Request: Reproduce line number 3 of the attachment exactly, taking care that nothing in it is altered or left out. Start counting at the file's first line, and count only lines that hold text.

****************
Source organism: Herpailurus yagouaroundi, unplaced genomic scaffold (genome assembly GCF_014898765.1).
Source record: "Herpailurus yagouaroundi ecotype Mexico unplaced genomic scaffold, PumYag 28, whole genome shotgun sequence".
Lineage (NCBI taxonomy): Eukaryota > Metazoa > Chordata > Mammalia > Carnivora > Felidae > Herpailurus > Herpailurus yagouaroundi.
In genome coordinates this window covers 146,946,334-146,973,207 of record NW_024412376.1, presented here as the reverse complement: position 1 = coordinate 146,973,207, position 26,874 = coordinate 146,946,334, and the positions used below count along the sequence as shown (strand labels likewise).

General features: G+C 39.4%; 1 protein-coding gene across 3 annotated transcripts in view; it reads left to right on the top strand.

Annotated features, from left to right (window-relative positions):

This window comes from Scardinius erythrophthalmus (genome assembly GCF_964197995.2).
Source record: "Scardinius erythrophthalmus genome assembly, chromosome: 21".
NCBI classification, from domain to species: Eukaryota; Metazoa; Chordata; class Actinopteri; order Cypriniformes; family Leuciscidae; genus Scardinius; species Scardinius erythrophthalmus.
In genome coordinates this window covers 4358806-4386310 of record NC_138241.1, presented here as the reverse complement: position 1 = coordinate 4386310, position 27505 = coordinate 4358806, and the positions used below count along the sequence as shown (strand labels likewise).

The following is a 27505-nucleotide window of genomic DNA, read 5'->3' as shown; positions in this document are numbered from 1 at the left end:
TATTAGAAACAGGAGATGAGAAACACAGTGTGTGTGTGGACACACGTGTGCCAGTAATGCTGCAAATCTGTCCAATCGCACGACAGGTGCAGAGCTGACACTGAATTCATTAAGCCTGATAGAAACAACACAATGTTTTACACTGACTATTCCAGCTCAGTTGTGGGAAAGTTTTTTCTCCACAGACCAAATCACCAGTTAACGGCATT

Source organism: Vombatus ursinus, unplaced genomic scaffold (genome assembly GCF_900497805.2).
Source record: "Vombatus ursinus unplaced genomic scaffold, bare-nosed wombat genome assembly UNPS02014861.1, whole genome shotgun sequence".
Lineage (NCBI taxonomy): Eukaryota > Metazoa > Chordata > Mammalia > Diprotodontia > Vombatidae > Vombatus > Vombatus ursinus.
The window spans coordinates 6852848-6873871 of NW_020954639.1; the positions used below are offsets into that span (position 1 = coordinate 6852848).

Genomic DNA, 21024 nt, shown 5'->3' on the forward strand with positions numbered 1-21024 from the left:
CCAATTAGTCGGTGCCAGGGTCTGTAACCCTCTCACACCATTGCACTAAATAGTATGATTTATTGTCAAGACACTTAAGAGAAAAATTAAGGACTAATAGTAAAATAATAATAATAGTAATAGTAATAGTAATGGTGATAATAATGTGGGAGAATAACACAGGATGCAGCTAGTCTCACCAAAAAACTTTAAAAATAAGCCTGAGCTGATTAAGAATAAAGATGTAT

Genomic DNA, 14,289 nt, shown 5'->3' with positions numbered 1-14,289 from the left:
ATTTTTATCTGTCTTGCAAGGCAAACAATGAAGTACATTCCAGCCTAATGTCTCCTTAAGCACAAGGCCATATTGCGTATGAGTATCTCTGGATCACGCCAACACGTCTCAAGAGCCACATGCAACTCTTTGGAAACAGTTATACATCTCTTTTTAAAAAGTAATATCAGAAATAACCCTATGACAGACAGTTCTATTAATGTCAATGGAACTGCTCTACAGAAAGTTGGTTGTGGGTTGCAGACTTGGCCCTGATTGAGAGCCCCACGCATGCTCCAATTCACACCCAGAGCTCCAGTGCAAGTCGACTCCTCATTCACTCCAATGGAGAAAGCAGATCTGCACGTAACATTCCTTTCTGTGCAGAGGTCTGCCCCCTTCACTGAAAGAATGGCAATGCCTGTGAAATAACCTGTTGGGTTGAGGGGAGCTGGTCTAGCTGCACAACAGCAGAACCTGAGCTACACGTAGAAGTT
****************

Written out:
Lineage (NCBI taxonomy): Eukaryota > Metazoa > Chordata > Mammalia > Carnivora > Felidae > Herpailurus > Herpailurus yagouaroundi.